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The Real Cause of Holiday Weight Gain

Every year, after the holidays, I see patients who’ve put on a few pounds. “I can’t help it,” they say, “I just can’t resist those holiday treats.”

But holiday cookies may have less to do with your expanding waistline than you think. There’s a far more sinister culprit. It sneaks up on you fast, because it actually packs on the pounds three ways.

In the next couple of minutes, I’ll show you what it is, why it’s so dangerous… and how to keep it from starting your new year off with guilt and regret.

Why Cookies Aren’t So Bad

Almost everyone “cheats” over the holidays. A couple of cookies here, a brownie there. It adds up.

But for most people, it doesn’t add up to as much as you’d think. That’s because we have a built in “compensator.” Here’s what happens:

Let’s say you eat a few extra calories at the office holiday party. When you get home, you’ll tend to eat a few calories less at supper. In fact, researchers at Purdue University discovered that the trade-off in calories is a remarkable balance. Subjects in their study compensated to within 1% of the extra calories eaten!1

In other words, if you eat a couple of cookies at the holiday party, you’ll probably go easy on the potatoes at supper.

But the Purdue scientists also discovered one exception to this rule. And that’s where we get into trouble.

How “One Little Drink” Can Hurt You

You’ve probably heard the myth before. It’s even been featured on billboards. “There are no calories in vodka.”

Well, that’s dead wrong. Like any other alcoholic drink, vodka contains plenty of calories. 64 per ounce of 80-proof vodka, in fact. But vodka’s damage is nothing compared to the calories in mixed drinks:

  • An 8-oz margarita has about 280 calories.
  • A Pina colada packs 378 calories into 6 oz.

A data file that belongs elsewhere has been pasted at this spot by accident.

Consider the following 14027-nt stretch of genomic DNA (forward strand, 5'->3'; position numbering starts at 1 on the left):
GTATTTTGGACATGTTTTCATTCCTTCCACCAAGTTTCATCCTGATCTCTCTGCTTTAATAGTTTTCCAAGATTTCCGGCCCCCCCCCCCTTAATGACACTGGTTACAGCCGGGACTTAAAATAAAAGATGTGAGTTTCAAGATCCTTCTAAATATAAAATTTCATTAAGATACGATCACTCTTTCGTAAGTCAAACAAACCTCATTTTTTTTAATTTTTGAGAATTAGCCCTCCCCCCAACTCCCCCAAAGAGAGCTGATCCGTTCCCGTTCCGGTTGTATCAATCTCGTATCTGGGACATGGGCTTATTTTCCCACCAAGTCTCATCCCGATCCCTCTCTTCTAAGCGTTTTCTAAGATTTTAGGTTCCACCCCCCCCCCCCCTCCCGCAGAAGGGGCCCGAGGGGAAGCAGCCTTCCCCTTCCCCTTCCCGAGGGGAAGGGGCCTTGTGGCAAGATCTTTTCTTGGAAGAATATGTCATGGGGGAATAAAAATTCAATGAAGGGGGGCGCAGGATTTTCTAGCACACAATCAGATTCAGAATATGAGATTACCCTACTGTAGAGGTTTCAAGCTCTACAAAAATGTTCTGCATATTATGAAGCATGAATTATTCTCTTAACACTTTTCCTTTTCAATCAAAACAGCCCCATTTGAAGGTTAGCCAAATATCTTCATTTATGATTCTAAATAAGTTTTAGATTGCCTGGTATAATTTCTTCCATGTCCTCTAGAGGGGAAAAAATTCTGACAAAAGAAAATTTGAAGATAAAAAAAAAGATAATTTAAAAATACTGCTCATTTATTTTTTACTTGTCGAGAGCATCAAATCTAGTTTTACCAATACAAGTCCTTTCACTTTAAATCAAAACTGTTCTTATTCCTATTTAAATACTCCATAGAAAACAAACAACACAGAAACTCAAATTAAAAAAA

• Just 5 oz of White Russian will set you back 425 calories.
  • And an 8 oz Long Island ice tea delivers a whopping 780 calories.

Of course, wine and beer aren’t innocent, either. Five ounces of wine contains about 120 calories, and a typical 12-oz beer has 150 – 200.

But here’s the first thing that makes these calories so dangerous:

Remember I mentioned an exception to the “calorie compensation rule”? It’s liquid calories. People simply don’t cut back later if they drink extra calories. So those calories really do become “extra.”

Just two Long Island ice teas per week translates to 7,800 extra calories between Thanksgiving and the New Year. When you include the eggnog, cappuccinos and extra soft drinks at parties, you can see how quickly it adds up.

But it gets even worse, because alcohol has a dirty secret.

Keep the Fat-Building Machine at Bay

When Swiss researchers reviewed a collection of studies on alcohol and weight gain, their conclusion was disturbing. They found that alcohol actually blocks your body’s ability to burn fat! And they also discovered that your body tends to deposit this fat around your midsection.2

In other words, alcohol doesn’t just help you pack on pounds. It also encourages your body to store those pounds in the worst possible place. No wonder so many people seem to gain a few extra pounds during the holidays!

But you don’t have to. Here are some easy tips to help you avoid those extra holiday pounds:

  • Use low-calorie or no-calorie mixers. Try club soda or sparkling water as a mixer instead of soft drinks.
  • Make every other drink non-alcoholic. Club soda over ice with a twist of lime is tasty, refreshing and virtually calorie-free.
  • Set a limit before you start. You’re more likely to have fewer drinks if you’ve decided on a limit beforehand.
  • Try wine spritzers. The soda water doesn’t add any calories, but it makes your drink last longer.

With these simple strategies, you can still enjoy the holidays – but avoid the annual “stealth” weight gain.

Best Life Herbals Wellness Team
Best Life Herbals


1 DiMeglio DP and Mattes RD. Liquid versus solid carbohydrate: effects on food intake and body weight. Int J Obes Relat Metab Disord. 2000 Jun;24(6):794-800.
2 Suter PM and Tremblay A. Is Alcohol Consumption A Risk Factor For Weight Gain And Obesity? Critical Reviews in Clinical Laboratory Sciences. 2005, Vol. 42, No. 3, Pages 197-227.

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